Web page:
House Budget Committee Chair Paul Ryan (R-Wis.) said that the federal budget passed last month by House Republicans contains many principles consistent with his Catholic faith, in an interview on CBN.
"A person's faith is central to how they conduct themselves in public and in private. So to me, using my Catholic faith, we call it the social magisterium, which is, how do you apply the doctrine of your teaching into your everyday life as a lay person?" Ryan answered when asked how his faith informed the budget.
The interview was conducted April 3 and the full interview will be aired for the first time on CBN's "700 Club" Thursday night. more >>
An Ohio pastor involved in spreading awareness about child abuse in the U.S. said that the church should be "fearful of our own depravity."
Don Solin, youth pastor for the Next Generation ministry at Fairhaven Church in Dayton, told The Christian Post after a conference call on Tuesday that part of Christianity's response to the problem of child abuse needs to be pastors and clergy recognizing their own potential for depravity.
"All of us who do ministry ought to be fearful of our own depravity," said Solin, who felt that church leaders often run the risk of "[looking] down at other people that are struggling with sin." more >>
Christianity gives the best picture of how to bring justice to the poor, said a professor and author who had work with Mother Teresa in Calcutta, India.
Mary Poplin, professor of education at Claremont Graduate University and author of the book Finding Calcutta, shared stories of her involvement in various movements – from feminism to Marxism – and her travels to work with the poor in Calcutta in a talk titled "Radical Marxism, Radical Feminism, Radical Love: What Mother Teresa Taught Me About Social Justice" at the Veritas Forum at Davidson College in Davidson, N.C. on Thursday.
Before she worked with Mother Teresa for two months in 1996, Poplin spent many years saying that she was spiritual but that she didn't need a god. more >>
Over 4,000 children lose their lives daily due to drinking unsafe water, exposure to poor sanitation, and hygiene-related diseases (referred to as WASH conditions) and, according to World Vision, eight million children are expected to die this year due to diseases caused by such issues. That is why the organization is using World Water Day as an occasion to draw special attention to the plight of those struggling to survive without clean water.
Water, sanitation, and hygiene are the "foundation for development," according to Randy Strash, a Water, Sanitation, and Hygiene Strategist and expert at World Vision. World Vision's Clean Water Fund is the main source of revenue for the organization in its work to bring relief to those in need of clean water.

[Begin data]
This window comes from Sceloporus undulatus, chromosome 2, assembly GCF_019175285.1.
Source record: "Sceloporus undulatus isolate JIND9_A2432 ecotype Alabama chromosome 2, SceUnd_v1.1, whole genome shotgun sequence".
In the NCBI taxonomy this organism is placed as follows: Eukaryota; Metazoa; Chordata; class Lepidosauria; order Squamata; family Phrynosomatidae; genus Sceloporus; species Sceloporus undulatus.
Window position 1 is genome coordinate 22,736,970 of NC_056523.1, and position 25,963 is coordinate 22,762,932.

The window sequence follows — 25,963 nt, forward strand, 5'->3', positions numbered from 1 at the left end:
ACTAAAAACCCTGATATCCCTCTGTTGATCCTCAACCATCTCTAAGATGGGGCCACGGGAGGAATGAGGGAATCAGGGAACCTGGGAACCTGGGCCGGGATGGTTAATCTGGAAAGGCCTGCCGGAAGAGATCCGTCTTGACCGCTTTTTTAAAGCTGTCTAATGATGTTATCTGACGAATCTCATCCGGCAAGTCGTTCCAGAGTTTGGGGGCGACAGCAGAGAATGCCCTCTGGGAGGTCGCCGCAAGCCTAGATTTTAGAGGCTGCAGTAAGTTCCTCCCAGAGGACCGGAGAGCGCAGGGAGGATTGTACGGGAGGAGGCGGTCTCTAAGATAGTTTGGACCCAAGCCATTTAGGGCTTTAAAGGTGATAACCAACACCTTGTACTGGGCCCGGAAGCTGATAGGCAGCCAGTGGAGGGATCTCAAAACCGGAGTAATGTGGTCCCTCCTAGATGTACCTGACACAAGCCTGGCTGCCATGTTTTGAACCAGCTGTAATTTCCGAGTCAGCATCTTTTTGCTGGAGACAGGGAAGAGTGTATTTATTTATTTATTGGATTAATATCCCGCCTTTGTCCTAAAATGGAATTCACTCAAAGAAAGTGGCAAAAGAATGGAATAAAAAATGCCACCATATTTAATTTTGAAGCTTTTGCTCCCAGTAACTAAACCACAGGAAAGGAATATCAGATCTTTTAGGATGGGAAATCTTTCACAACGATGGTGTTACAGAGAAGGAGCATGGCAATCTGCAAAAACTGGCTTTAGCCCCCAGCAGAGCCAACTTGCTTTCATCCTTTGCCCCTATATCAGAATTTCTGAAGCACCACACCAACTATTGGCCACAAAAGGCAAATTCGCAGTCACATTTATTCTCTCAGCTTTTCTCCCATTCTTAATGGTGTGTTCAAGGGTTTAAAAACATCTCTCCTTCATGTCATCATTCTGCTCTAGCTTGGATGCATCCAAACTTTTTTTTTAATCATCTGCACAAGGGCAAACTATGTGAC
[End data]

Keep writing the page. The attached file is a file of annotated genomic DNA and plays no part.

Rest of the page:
"Water, sanitation and hygiene is absolutely critical for child and community well-being," Strash explained in a recent interview with The Christian Post. "If you don't have access to safe water, if you don't have good sanitation, if you don't have hygiene, all the other improvements are going to be like a band-aid on a major wound." more >>
Covenant Values Foundation, a non-denominational Christian organization established by Chattanooga philanthropists and businessmen Carey V. Brown and Steve Steele, has announced that it is making a "Billion Dollar Pledge" to worthwhile charities around the world.
Covenant Values Foundation was founded out of a common vision and passion to help and serve others, Steele, the organization's executive director, shared with The Christian Post.
"The Foundation supports organizations that foster the needs of orphans, youth, widows, the unborn and those who cannot help themselves, as well as sharing the Good News of Jesus Christ," he explained, adding that some of those works that aim to fulfill the Great Commission include church planting, leadership development, evangelism and discipleship. more >>
North Korea is most often in the news due to its nuclear program, but a number of charity organizations have raised concern for another big issue affecting the country – the persecution of its citizens.
Residents looking to escape the poverty and harsh life in the isolated Asian country face severe threats – if caught by government officials, they can be executed and put their entire family, including subsequent generations, in danger of imprisonment.
Last week, about 30 North Korean refugees in China facing the serious threat of persecution and even death back in their home country, were granted temporary relief due to South Korea's National Assembly adopting a resolution urging China to refrain from deporting them. more >>